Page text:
While giving birth to and raising a son and five daughters, Charlotte worked as Clay’s secretary, wrote and translated manuscripts, made a catalog for the Lexington Public Library and sold produce and fruit from her garden. She was best known as a teacher, eventually opening her own girls’ school in 1820.
Mentelle’s for Young Ladies was run out of the family’s home off Richmond Road across from Henry Clay’s Ashland estate. A teenage Mary Todd Lincoln boarded there from 1832 to 1836 to avoid a stepmother she disliked.
The Mentelles lived on five acres that Charlotte’s good friend, heiress Mary Todd Russell Wickliffe, gave them rent-free for life in 1805. Waldemar built their house, which apparently was destroyed by fire in the early 1840s and rebuilt. The couple lived on the property they called Rose Hill until Waldemar died 1846 and Charlotte in 1860. A Carpenter Gothic home at 116 Lincoln Ave. may be that rebuilt house.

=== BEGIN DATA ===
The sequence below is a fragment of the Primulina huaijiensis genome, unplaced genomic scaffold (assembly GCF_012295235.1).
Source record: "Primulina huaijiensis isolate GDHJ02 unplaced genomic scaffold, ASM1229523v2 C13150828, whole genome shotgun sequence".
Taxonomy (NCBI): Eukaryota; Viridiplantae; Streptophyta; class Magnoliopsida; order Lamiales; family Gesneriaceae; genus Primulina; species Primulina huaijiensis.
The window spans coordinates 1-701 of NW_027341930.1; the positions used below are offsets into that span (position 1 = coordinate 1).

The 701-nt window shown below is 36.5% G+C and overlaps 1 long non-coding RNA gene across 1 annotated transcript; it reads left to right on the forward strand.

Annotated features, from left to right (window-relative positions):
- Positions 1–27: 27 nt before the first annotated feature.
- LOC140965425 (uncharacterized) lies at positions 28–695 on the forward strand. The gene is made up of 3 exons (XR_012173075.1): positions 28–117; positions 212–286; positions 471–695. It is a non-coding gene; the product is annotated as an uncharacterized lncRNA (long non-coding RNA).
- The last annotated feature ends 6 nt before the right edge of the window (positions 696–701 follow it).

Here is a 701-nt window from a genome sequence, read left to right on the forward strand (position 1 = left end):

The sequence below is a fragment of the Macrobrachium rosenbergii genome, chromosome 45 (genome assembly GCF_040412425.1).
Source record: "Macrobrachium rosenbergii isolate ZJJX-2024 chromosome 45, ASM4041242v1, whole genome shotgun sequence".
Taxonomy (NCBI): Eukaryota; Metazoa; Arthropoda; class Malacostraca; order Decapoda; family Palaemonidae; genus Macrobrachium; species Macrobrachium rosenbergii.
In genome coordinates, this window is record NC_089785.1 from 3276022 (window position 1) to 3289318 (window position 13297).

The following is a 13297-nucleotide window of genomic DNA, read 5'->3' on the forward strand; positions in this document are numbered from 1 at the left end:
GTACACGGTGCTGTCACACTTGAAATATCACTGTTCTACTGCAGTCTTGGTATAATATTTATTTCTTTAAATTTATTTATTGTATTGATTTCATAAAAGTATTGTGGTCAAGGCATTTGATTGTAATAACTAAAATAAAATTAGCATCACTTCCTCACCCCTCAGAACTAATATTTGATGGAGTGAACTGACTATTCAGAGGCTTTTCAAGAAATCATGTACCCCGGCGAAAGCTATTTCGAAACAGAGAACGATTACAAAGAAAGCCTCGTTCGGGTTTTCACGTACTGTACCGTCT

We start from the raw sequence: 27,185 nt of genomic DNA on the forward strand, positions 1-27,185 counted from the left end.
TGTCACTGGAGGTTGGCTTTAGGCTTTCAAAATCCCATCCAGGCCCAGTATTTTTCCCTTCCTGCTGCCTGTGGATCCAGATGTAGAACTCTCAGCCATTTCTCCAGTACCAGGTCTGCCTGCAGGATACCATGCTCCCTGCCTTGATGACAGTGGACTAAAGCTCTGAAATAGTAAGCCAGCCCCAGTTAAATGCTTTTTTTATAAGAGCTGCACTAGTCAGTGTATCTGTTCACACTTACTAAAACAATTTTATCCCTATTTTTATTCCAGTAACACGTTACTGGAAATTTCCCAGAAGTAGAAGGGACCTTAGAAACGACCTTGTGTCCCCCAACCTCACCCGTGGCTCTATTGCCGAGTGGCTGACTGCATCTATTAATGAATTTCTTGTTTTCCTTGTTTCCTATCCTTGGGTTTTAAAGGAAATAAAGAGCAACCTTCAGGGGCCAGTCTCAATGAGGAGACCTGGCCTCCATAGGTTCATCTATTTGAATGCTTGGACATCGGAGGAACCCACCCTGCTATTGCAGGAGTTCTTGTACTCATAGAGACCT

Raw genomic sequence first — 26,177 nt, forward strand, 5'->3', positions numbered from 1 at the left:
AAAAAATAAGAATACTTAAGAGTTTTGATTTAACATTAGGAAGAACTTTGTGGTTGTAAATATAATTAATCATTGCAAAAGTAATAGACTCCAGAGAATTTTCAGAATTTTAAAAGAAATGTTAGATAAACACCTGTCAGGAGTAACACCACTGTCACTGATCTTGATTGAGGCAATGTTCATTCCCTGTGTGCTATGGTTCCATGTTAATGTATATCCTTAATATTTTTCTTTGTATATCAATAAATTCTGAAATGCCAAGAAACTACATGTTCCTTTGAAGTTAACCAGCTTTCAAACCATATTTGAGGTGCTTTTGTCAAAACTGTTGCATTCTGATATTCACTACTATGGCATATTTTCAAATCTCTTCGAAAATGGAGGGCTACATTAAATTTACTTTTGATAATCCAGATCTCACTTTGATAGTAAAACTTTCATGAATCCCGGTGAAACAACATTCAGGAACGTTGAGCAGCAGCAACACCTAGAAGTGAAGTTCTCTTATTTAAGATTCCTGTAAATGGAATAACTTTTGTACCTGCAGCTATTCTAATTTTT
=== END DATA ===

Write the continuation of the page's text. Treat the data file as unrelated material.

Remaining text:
Their son was more successful, despite the collapse of an 1840s hemp business he ran with Henry and Thomas Clay that almost ruined them. For most of his career, Waldemar Jr. operated a foundry. In 1854 he bought 14 acres near his mother and built a house. In 1906, his estate was developed into the subdivision Mentelle Park.
The Mentelles’ correspondence indicates they never really felt at home here. Their French views on religion, politics and culture were at odds with most Kentuckians, whom they criticized as uneducated rubes who drank too much whiskey.
“It is not that we much love the arrogant rich of this place, but some are respectable,” they wrote du Pont. “We keep some friends among those who have appeared to us to merit the distinction of thinking intelligently.”
Runyon’s book offers a revealing look at the Mentelles and their unique perspective on Lexington during its dynamic early years.
“They were almost like spies in the wilderness,” Runyon said of his ancestors. “The Lexington elite didn't realize they were being keenly observed.”
If you go
Randolph Runyon will speak and sign books at a July 18 luncheon at Ashland, The Henry Clay Estate. Tickets are $15 for members, $20 for the public. Reservations and more info: Henryclay.org.